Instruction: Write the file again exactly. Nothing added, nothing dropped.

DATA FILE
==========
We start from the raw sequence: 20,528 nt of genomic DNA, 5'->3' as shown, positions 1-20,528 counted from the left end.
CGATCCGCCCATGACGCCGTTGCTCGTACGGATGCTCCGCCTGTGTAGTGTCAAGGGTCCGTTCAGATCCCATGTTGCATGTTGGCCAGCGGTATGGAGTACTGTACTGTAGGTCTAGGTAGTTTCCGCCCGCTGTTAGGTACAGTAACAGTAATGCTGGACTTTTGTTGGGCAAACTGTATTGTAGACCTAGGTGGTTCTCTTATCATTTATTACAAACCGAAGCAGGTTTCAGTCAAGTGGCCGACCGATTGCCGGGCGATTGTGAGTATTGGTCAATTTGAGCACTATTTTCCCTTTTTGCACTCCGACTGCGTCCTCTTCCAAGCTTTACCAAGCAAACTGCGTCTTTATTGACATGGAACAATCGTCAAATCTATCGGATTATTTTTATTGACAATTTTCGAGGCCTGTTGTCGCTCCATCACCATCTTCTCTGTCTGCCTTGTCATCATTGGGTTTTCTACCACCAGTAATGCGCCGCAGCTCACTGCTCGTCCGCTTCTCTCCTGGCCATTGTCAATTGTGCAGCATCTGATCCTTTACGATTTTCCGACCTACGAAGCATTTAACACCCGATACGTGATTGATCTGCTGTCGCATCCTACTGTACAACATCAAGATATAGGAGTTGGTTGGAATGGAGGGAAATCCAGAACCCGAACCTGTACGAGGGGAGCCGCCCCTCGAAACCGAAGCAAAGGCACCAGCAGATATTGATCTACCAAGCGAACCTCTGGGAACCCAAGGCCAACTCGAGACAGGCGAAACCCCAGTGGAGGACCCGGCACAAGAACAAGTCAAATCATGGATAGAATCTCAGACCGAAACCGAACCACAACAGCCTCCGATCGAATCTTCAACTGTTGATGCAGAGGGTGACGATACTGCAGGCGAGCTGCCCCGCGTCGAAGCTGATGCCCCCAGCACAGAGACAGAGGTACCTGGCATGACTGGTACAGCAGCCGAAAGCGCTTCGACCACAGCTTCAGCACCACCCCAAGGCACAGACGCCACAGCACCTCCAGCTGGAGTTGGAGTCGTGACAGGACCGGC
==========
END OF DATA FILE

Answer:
We start from the raw sequence: 20,528 nt of genomic DNA, 5'->3' as shown, positions 1-20,528 counted from the left end.
CGATCCGCCCATGACGCCGTTGCTCGTACGGATGCTCCGCCTGTGTAGTGTCAAGGGTCCGTTCAGATCCCATGTTGCATGTTGGCCAGCGGTATGGAGTACTGTACTGTAGGTCTAGGTAGTTTCCGCCCGCTGTTAGGTACAGTAACAGTAATGCTGGACTTTTGTTGGGCAAACTGTATTGTAGACCTAGGTGGTTCTCTTATCATTTATTACAAACCGAAGCAGGTTTCAGTCAAGTGGCCGACCGATTGCCGGGCGATTGTGAGTATTGGTCAATTTGAGCACTATTTTCCCTTTTTGCACTCCGACTGCGTCCTCTTCCAAGCTTTACCAAGCAAACTGCGTCTTTATTGACATGGAACAATCGTCAAATCTATCGGATTATTTTTATTGACAATTTTCGAGGCCTGTTGTCGCTCCATCACCATCTTCTCTGTCTGCCTTGTCATCATTGGGTTTTCTACCACCAGTAATGCGCCGCAGCTCACTGCTCGTCCGCTTCTCTCCTGGCCATTGTCAATTGTGCAGCATCTGATCCTTTACGATTTTCCGACCTACGAAGCATTTAACACCCGATACGTGATTGATCTGCTGTCGCATCCTACTGTACAACATCAAGATATAGGAGTTGGTTGGAATGGAGGGAAATCCAGAACCCGAACCTGTACGAGGGGAGCCGCCCCTCGAAACCGAAGCAAAGGCACCAGCAGATATTGATCTACCAAGCGAACCTCTGGGAACCCAAGGCCAACTCGAGACAGGCGAAACCCCAGTGGAGGACCCGGCACAAGAACAAGTCAAATCATGGATAGAATCTCAGACCGAAACCGAACCACAACAGCCTCCGATCGAATCTTCAACTGTTGATGCAGAGGGTGACGATACTGCAGGCGAGCTGCCCCGCGTCGAAGCTGATGCCCCCAGCACAGAGACAGAGGTACCTGGCATGACTGGTACAGCAGCCGAAAGCGCTTCGACCACAGCTTCAGCACCACCCCAAGGCACAGACGCCACAGCACCTCCAGCTGGAGTTGGAGTCGTGACAGGACCGGC